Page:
The parasympathetic nervous system (PNS) controls homeostasis and the body at rest and is responsible for the body's "rest and digest" function. The sympathetic nervous system (SNS) controls the body's responses to a perceived threat and is responsible for the "fight or flight" response. The PNS and SNS are part of the ANS, or autonomic nervous system which is responsible for the involuntary functions of the human body.

Comparison chart

Parasympathetic nervous system versus Sympathetic nervous system comparison chart
Edit this comparison chartParasympathetic nervous systemSympathetic nervous system
Introduction The parasympathetic nervous system is one of the two main divisions of the autonomic nervous system (ANS). Its general function is to control homeostasis and the body's rest-and-digest response. The sympathetic nervous system (SNS) is one of two main divisions of the autonomic nervous system (ANS). Its general action is to mobilize the body's fight-or-flight response.
Function Control the body's response while at rest. Control the body's response during perceived threat.
Originates in Sacral region of spinal cord, medulla, cranial nerves 3, 7, 9, and 10 Thoracic and lumbar regions of spinal cord
Activates response of Rest and digest Fight-or-flight
Neuron Pathways Longer pathways, slower system Very short neurons, faster system
General Body Response Counterbalance; restores body to state of calm. Body speeds up, tenses up, becomes more alert. Functions not critical to survival shut down.
Cardiovascular System (heart rate) Decreases heart rate Increases contraction, heart rate
Pulmonary System (lungs) Bronchial tubes constrict Bronchial tubes dilate
Musculoskeletal System Muscles relax Muscles contract
Pupils Constrict Dilate
Gastrointestinal System Increases stomach movement and secretions Decreases stomach movement and secretions
Salivary Glands Saliva production increases Saliva production decreases
Adrenal Gland No involvement Releases adrenaline
Glycogen to Glucose Conversion No involvement Increases; converts glycogen to glucose for muscle energy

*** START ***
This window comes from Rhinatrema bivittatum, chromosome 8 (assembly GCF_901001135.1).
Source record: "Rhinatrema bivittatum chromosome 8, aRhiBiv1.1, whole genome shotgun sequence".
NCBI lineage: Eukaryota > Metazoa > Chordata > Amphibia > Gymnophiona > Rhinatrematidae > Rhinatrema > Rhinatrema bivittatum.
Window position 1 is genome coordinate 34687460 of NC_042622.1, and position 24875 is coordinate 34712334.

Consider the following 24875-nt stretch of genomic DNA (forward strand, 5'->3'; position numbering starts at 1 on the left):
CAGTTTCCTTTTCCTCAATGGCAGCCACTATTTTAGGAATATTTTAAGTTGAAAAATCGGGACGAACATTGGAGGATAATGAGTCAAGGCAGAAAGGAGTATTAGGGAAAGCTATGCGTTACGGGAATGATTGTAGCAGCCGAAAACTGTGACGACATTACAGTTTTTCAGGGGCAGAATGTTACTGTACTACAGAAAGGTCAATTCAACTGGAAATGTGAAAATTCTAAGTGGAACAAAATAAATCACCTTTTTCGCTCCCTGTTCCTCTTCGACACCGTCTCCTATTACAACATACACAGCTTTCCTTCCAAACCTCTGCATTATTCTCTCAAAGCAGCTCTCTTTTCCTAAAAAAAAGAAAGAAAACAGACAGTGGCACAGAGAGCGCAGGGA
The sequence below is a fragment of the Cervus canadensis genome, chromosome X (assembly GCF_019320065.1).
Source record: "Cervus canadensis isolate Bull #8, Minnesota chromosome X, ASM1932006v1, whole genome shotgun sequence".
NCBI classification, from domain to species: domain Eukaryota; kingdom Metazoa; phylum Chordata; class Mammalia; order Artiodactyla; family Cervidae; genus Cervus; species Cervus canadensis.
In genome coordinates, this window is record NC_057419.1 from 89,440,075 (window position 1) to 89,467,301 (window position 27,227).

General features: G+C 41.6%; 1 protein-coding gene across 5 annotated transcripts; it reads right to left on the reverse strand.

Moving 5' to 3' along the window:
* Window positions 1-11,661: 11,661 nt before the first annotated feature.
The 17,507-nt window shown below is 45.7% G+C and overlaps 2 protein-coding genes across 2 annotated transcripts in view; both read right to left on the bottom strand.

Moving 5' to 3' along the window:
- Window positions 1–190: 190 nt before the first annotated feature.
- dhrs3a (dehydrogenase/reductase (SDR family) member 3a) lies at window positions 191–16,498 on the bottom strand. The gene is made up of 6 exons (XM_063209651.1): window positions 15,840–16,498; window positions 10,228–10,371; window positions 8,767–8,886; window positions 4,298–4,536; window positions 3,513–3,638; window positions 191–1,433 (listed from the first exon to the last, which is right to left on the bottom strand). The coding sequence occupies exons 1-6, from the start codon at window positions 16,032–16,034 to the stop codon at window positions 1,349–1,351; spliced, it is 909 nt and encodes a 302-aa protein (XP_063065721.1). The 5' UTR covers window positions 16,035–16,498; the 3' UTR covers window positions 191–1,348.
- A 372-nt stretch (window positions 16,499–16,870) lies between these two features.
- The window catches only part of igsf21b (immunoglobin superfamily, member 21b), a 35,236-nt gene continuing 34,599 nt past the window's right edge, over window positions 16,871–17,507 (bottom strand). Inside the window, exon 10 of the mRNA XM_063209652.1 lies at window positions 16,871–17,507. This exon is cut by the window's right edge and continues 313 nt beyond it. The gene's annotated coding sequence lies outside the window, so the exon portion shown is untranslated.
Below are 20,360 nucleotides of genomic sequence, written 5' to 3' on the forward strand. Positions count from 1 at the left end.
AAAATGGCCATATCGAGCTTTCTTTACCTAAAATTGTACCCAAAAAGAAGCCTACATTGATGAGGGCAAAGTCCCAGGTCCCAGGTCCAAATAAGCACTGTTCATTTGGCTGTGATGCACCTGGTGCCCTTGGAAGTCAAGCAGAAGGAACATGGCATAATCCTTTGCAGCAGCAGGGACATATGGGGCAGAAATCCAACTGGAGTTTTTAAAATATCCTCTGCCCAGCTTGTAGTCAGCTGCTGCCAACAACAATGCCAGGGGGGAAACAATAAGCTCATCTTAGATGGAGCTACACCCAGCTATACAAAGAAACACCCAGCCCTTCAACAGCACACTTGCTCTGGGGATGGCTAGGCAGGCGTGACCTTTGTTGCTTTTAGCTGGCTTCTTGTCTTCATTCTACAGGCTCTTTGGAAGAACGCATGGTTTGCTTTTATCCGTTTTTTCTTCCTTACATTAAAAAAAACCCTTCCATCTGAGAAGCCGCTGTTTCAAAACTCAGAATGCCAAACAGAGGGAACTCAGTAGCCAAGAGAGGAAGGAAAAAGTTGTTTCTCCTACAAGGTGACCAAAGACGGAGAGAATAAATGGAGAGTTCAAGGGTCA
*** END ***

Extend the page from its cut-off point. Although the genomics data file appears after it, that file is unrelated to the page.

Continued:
Urinary Response Increase in urinary output Decrease in urinary output

The Autonomic Nervous System

The autonomic nervous system (ANS) regulates visceral functions, i.e. functions of the internal organs such as the heart, stomach and intestines. The ANS is part of the peripheral nervous system and also has control over some muscles within the body. The functions of the ANS are involuntary and reflexive, e.g. the beating of the heart, expansion or contraction of blood vessels or pupils, etc. — which is why we are seldom conscious of it. The parasympathetic and sympathetic nervous systems, along with the enteric nervous system make up the ANS.

What is the parasympathetic nervous system?

The parasympathetic nervous system is part of the autonomic nervous system. It originates in the spinal cord and the medulla and controls homeostasis, or the maintenance of the body's systems. The parasympathetic nervous system controls the "rest and digest" functions of the body.

What is the sympathetic nervous system?

The sympathetic nervous system, also part of the autonomic nervous system, originates in the spinal cord; specifically in the thoracic and lumbar regions. It controls the body's "fight or flight" responses, or how the body reacts to perceived danger.

Sympathetic vs Parasympathetic Responses

With sympathetic nervous responses, the body speeds up, tenses up and becomes more alert. Functions that are not essential for survival are shut down. Following are the specific reactions of sympathetic nervous system:

The parasympathetic nervous system counterbalances the sympathetic nervous system. It restores the body to a state of calm. The specific responses are:

A diagram of parasympathetic and sympathetic effects. Click to enlarge.
A diagram of parasympathetic and sympathetic effects. Click to enlarge.

How it Works

The parasympathetic nervous system is a slower system and moves along longer pathways. Preganglionic fibers from the medulla or spinal cord project ganglia close to the target organ. They create a synapse, which eventually creates the desired response.

The sympathetic nervous system is a faster system as it moves along very short neurons. When the system is activated, it activates the adrenal medulla to release hormones and chemical receptors into the bloodstreams. The target glands and muscles get activated. Once the perceived danger is gone, the parasympathetic nervous system takes over to counterbalance the effects of the sympathetic nervous system's responses.


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